But at the very last minute to submit items for the Council’s consideration, the city attorney blew it up. Here’s the Union-Tribune’s Lori Weisberg. “The City Attorney’s office Wednesday released a memo that raises numerous legal questions about [the proposal].”

City Attorney Mara Elliott isn’t sure it’s legal to treat rental hosts differently depending on their rental type, as the proposal does. She’s also worried some of the fees suggested in the proposal may actually be taxes, which would require a voter approval to be legal. That question of whether something is a tax or a fee continues dog San Diego’s leaders.

The controversial proposal was set to be taken up by the City Council on Monday, but Council President Myrtle Cole announced on Thursday the meeting would be cancelled.

Austin Hong is a San Diego resident who rents to short term visitors. In a commentary for us, he thinks opponents of short term rentals rely on too many feelings and too little data to make their case. “Those against short-term rentals would have the city legislate based on emotion and polarization,” Hong writes. He points to a report that lays out economic benefits San Diego enjoys from short term rental activity, and praises a recent proposal by four City Council members to widely allow short term rentals in San Diego.

Revamping School Board Elections Redux

Rumblings from several city councilmembers this week indicate there may be some renewed appetite for overhauling the way school board members are elected to the San Diego Unified School Board.  “Council President Myrtle Cole and members Chris Cate and Mark Kersey encouraged citizens to present a ballot initiative to their rules committee in January” at a meeting this week, KPBS’s Megan Burks reports. Councilmembers Alvarez and Gomez also expressed interest in term limits for board members.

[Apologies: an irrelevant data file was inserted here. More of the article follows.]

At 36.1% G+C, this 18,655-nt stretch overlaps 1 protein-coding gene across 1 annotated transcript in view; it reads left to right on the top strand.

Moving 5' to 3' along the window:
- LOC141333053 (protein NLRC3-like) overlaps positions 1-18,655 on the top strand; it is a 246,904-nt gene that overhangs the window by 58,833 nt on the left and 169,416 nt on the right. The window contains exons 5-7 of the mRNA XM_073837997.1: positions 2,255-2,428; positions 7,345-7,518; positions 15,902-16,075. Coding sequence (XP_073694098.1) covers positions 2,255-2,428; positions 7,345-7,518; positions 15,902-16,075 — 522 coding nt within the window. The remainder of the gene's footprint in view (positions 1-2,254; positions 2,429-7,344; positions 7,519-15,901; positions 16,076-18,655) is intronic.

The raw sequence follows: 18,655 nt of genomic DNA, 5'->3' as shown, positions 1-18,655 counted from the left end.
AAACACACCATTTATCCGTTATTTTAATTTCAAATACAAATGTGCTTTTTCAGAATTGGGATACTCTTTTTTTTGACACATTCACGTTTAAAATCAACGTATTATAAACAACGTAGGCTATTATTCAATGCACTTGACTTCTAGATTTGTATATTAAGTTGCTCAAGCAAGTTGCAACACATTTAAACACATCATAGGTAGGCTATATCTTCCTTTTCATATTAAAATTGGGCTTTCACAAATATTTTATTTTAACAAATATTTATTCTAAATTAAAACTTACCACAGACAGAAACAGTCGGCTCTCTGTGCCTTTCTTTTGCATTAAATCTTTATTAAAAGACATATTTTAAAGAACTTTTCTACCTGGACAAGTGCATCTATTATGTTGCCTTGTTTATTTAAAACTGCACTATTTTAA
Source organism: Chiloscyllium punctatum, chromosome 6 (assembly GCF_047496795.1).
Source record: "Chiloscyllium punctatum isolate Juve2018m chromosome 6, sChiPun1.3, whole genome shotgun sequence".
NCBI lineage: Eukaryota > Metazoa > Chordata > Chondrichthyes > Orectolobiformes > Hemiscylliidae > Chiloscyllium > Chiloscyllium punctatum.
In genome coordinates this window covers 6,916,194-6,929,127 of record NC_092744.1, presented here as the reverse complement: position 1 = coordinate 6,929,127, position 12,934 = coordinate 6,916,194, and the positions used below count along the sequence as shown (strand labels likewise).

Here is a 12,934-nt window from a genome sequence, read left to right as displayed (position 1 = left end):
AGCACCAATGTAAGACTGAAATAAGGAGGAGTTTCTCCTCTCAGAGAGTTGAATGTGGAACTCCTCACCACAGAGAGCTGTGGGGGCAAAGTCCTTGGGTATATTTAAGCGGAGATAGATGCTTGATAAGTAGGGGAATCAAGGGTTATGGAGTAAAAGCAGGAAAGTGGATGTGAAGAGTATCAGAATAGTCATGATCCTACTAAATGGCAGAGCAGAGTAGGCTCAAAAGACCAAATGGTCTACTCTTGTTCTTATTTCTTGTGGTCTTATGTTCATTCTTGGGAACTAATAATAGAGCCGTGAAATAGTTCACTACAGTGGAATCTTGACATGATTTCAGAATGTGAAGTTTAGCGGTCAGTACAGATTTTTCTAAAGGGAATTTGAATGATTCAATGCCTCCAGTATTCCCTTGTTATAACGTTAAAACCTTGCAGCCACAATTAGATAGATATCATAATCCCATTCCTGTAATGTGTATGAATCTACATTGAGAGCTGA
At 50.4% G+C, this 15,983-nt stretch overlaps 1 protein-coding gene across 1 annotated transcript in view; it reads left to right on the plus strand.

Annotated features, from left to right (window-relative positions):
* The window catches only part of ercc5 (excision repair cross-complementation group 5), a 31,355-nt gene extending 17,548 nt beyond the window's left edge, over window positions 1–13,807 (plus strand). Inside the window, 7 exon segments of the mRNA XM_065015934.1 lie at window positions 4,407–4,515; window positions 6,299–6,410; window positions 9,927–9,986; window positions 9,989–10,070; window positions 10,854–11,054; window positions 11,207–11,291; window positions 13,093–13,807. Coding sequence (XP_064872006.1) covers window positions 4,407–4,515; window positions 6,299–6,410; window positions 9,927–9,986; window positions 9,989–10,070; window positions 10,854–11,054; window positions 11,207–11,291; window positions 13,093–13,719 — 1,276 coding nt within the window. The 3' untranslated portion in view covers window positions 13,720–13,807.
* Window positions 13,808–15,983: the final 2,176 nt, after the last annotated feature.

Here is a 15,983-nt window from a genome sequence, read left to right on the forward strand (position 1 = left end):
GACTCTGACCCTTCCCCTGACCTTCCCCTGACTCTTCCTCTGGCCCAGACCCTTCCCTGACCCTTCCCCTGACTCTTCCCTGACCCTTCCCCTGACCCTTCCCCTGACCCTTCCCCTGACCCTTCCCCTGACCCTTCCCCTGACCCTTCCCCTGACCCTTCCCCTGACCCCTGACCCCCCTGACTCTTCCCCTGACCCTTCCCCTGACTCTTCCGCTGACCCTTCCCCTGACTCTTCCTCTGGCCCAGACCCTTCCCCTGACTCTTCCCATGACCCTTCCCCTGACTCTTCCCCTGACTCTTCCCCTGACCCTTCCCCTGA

Last year we put some serious time into figuring out what it would take to change the school district’s elections.

Single Mother Deported

After pleading guilty to a crime in 2009, a judge ordered Silvia Ocampo-Ortiz deported. But she made an agreement with immigration enforcement: as long as she checked in with them every year, she could stay in the U.S. and continue to raise two of her children.

After years of successful check-ins and work in the San Diego community, Ocampo-Ortize was deported on Thursday, the Union-Tribune reports, amid outcries of injustice from local politicians. “After President Donald Trump signed an executive order in January that changed enforcement priorities, many have found themselves detained and then deported,” writes the Union-Tribune.

Lightning Round

• Hep A Count: 600 sickened, 395 hospitalized, 19 dead in San Diego. (WTVR)

• A Union-Tribune reporter tells the story of his family’s house burning down in the recent fires of Northern California.

• Local stakeholders met on Thursday to work out how to test autonomous vehicles on Interstate 15 and state Route 125. (Times of San Diego)

• There are practically no running tracks open to the public in San Diego and La Jollans, at least, are kind of fed up about it. (La Jolla Light)

• San Diego was listed in the top 10 of cities whose residents are spending beyond their means. (Wide Open Country)

Seth Hall is a local writer and technologist. You can email him at voice@s3th.com or follow him on Twitter: @loteck.

Seth Hall

Seth Hall is a local writer and technologist. You can reach him at voice@s3th.com or follow him on Twitter: @loteck.